A photograph of a snow-capped mountain landscape. The mountains are beautiful and grey and blue in colour. There are lots of green trees lining the base of the mountain and a blue lake. The photograph was taken in Queenstown, New Zealand. Queenstown is very van-friendly and good for travel.

My Top Tips

  • Be part of the community: New Zealand is a welcoming community as is the van/ camping collective. Share lifts with your neighbours, share fridge space, eat dinner together
  • Plan your arrival times: The free and DOC sites have limited spaces. I found arriving early was often best to secure a place. I did often arrive in the dark of night and wake-up to some really unexpected views though so definitely do this at least once
  • Pack a head torch: Honestly, New Zealand is dark. You do not want to be fumbling around a dark toilet late at night by yourself
  • Bring lots of layers and waterproofs: The weather can be temperamental, especially in the South, so be prepared for rain and cold nights
  • Check the weather: I travelled through March, April and May which was lovely. If you want warm sunshine go before this but remember it will be busy and more expensive. New Zealand winter is June – August. It is very cold and snow can interrupt travel so bare this in mind if you plan to go during this time. It’s great for skiing though!
  • Fill up on petrol: Especially in the South there are stretches of road without any facilities for about 100km. Make sure you check ahead and fill up your tank before setting off on long journeys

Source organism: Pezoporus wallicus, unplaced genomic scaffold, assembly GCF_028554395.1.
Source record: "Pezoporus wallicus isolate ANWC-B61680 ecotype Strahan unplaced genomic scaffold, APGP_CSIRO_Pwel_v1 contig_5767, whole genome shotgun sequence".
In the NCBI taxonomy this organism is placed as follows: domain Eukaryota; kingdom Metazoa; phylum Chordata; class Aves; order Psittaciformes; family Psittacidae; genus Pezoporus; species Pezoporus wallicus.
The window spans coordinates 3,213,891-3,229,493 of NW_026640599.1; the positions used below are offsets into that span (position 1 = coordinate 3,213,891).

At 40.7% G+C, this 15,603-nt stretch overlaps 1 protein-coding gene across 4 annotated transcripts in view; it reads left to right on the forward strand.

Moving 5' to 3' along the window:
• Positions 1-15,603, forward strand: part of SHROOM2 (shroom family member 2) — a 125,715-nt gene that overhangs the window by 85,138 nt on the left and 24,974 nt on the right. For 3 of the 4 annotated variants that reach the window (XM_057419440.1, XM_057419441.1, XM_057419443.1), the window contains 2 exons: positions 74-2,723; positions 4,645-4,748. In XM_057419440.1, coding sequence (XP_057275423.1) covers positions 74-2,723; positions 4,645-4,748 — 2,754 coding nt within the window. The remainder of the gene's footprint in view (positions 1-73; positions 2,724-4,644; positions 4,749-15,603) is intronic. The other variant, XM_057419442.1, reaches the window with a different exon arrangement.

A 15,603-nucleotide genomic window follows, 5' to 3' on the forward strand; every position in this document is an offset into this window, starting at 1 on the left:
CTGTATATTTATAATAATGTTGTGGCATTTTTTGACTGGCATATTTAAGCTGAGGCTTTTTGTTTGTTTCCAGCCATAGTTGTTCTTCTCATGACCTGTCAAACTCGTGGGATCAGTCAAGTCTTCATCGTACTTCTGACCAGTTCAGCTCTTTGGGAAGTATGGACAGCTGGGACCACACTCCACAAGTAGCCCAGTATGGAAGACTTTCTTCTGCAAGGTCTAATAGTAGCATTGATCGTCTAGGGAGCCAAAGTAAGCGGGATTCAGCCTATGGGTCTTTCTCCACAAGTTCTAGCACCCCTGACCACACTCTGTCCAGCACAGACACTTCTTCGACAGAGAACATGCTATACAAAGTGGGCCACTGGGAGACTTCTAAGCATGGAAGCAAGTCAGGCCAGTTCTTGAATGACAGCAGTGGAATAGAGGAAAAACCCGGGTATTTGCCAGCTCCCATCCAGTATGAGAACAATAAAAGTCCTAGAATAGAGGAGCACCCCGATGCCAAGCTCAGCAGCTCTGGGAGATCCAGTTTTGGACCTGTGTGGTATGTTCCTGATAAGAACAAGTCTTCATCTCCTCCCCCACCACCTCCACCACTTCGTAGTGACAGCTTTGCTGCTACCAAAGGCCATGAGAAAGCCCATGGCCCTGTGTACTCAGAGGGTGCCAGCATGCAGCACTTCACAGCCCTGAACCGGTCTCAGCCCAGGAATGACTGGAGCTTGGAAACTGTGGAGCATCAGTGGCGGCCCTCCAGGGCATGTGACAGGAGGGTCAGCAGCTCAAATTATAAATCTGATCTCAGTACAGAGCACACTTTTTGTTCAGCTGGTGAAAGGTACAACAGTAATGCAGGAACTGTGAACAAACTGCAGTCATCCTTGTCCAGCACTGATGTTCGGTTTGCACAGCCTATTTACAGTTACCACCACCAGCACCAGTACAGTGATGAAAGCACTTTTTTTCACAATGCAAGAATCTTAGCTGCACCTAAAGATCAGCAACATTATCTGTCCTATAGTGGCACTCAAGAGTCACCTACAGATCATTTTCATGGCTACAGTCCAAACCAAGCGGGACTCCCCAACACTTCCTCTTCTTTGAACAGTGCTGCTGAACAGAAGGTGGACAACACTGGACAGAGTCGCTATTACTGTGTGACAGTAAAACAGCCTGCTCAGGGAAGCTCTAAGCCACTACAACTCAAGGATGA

• Download apps: There are some amazing apps out there from offline map options to splitting bills with friends
  • Bring a map: My phone actually broke when I still had about a month to go. Be prepared to travel without the internet
  • Be mindful of time: Especially with the weather changes it is helpful to be flexible with your plans to allow you to achieve your travel goals
  • Check out the local food: New Zealand lamb and wine are both great choices and I devoured my famous Fergburger in Queenstown – it was delicious
  • Drive on the left!
A photography of a young woman proudly holding a very large beef burger and pointing to it. There are people in the background and a mountain. The person has stopped to refill after a long-day of driving the van.

To sum up

Hopefully, you’ll have the most epic adventure whenever and however you plan to travel around. New Zealand was such a grand adventure for me and I would go and do it all again in a heartbeat. I hope you have the best time and hope these top tips help along the way! Let us know how you find this article below. Please add any top tips or adventure stories of your own as we would love to hear them!

Becca Williams

About the author

Becca is Co-Founder of Cornish and Cosy. She is focused on product design and social media. She can be found wild swimming or out riding her horse.